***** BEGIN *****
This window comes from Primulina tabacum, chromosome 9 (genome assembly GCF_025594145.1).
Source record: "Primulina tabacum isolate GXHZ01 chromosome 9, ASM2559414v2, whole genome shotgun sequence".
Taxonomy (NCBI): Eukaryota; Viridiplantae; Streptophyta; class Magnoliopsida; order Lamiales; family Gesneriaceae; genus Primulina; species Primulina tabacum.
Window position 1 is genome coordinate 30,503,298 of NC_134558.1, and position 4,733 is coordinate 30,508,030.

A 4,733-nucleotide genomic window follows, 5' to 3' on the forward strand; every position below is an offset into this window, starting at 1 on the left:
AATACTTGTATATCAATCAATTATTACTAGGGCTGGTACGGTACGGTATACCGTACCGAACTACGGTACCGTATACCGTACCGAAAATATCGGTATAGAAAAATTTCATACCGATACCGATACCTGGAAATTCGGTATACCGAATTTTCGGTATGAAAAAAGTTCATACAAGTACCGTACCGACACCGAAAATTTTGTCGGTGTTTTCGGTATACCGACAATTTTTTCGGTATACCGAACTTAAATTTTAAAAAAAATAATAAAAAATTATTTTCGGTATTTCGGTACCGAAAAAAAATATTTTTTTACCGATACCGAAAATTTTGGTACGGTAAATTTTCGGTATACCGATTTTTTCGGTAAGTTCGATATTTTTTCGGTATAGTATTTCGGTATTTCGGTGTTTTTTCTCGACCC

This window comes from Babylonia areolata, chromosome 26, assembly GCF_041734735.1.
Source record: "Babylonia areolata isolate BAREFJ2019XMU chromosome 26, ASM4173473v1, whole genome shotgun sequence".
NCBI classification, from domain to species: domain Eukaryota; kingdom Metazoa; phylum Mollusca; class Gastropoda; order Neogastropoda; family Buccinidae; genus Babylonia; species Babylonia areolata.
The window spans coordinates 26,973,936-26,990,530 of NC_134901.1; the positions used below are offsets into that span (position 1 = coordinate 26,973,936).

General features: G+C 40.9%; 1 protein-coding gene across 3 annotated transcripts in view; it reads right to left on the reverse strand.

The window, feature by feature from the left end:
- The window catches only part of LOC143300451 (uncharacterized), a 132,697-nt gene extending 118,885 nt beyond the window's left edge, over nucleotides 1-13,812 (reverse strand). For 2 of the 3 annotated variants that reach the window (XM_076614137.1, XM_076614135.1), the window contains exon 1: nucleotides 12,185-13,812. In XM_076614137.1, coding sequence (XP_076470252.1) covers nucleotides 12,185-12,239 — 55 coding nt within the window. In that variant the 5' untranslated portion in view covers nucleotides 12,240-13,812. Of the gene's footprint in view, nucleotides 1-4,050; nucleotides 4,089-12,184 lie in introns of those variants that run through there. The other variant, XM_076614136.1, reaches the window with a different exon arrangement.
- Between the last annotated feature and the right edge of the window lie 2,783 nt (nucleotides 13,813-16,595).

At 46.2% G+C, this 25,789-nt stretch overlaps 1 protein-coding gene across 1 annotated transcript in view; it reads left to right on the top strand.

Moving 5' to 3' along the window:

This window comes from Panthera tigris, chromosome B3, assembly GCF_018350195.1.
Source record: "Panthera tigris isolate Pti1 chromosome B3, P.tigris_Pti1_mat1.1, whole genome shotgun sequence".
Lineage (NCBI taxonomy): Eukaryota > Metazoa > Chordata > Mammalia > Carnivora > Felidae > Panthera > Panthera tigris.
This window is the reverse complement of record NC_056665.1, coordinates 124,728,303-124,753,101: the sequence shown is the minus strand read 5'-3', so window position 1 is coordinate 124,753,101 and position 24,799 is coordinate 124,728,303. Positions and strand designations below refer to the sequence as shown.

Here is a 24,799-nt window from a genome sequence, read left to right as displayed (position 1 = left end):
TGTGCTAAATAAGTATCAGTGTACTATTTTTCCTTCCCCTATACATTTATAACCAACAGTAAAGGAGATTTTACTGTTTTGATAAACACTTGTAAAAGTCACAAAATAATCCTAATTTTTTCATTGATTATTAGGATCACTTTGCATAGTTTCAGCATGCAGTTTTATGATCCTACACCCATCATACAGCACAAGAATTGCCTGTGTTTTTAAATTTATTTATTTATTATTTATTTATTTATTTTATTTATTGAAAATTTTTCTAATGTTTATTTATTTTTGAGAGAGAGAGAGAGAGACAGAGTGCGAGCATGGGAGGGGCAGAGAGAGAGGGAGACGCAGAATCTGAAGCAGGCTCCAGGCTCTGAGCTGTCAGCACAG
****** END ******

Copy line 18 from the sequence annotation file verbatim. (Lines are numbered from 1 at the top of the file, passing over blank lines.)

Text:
Source record: "Panthera tigris isolate Pti1 chromosome B3, P.tigris_Pti1_mat1.1, whole genome shotgun sequence".